New Year, New Advertising Strategy: Do a Health Check on Existing Ads
By: Jennifer Carey
Everything has an expiration date.
- A typical laptop will last approximately 3-4 years.
- The average dating relationship lasts just under 3 years.
- Mascara will usually dry up after 4 months.
- A standard incandescent light bulb lasts 42 days.
- Your car’s oil should be changed every 3 months.
- The average banana will go bad after 7 days.
Nothing lasts forever; this includes your creative business materials, specifically the ads you’re running in magazines, journals, newspapers and online. How long should you keep running a single ad or campaign? At what point do people stop noticing it?
The effectiveness of an ad is measured by frequency. To attain an effective frequency rate, you should expose your audience to at least four ad viewings and no more than eight in a 12 month time period.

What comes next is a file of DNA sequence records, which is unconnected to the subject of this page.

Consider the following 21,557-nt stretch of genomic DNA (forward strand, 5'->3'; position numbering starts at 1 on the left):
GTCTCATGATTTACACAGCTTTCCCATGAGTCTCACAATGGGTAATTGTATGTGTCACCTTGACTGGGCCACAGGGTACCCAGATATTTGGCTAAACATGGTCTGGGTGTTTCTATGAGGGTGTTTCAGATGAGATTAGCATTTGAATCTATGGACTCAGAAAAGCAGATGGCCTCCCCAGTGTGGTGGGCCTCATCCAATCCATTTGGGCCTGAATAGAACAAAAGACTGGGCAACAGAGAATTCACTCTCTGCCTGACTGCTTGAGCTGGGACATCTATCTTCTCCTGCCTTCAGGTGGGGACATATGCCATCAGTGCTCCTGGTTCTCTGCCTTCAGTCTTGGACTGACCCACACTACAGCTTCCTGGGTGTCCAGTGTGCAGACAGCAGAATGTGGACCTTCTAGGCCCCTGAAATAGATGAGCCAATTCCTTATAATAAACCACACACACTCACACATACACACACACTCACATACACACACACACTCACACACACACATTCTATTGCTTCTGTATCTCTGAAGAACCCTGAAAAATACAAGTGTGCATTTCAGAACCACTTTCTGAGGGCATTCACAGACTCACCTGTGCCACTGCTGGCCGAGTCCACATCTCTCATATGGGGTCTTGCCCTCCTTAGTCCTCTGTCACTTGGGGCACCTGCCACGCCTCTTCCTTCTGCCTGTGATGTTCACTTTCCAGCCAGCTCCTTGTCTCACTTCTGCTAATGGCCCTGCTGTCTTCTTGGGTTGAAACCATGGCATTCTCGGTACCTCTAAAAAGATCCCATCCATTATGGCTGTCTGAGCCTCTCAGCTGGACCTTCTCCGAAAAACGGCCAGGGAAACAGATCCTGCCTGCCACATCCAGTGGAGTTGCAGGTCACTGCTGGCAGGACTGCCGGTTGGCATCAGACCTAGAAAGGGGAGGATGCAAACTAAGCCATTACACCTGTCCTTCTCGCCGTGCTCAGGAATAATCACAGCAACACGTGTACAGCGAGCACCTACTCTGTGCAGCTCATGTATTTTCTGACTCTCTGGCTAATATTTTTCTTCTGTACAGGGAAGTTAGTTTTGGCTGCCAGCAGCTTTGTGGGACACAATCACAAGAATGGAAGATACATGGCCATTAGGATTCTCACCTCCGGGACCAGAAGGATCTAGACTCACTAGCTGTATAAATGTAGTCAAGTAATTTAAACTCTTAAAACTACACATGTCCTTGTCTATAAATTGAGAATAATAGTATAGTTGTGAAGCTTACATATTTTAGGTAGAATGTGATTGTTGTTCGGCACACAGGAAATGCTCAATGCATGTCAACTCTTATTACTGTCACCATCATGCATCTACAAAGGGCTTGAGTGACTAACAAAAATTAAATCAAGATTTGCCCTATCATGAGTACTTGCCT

The point at which an ad loses its effectiveness is called “wear-out.” If a reader consistently sees an ad in the same outlet week after week or month after month, they will stop noticing it and tune it out. The ad will no longer have the ability to capture the reader’s attention; it will lose its ability to generate a response, causing you to spend ad dollars with diminishing returns.
The best way to fend off wear-out is to rotate ads with different designs and layouts that share the same message strategy. For this reason, we recommend an ad campaign rather than a single ad running over and over again.
The Identity creative team recommends campaigns be refreshed or re-done at least once a year to avoid wear-out – and the start of a new year is a perfect time to revisit your current ad program. Running campaigns will stretch your ad budget further, increase ROI and create more effective campaigns.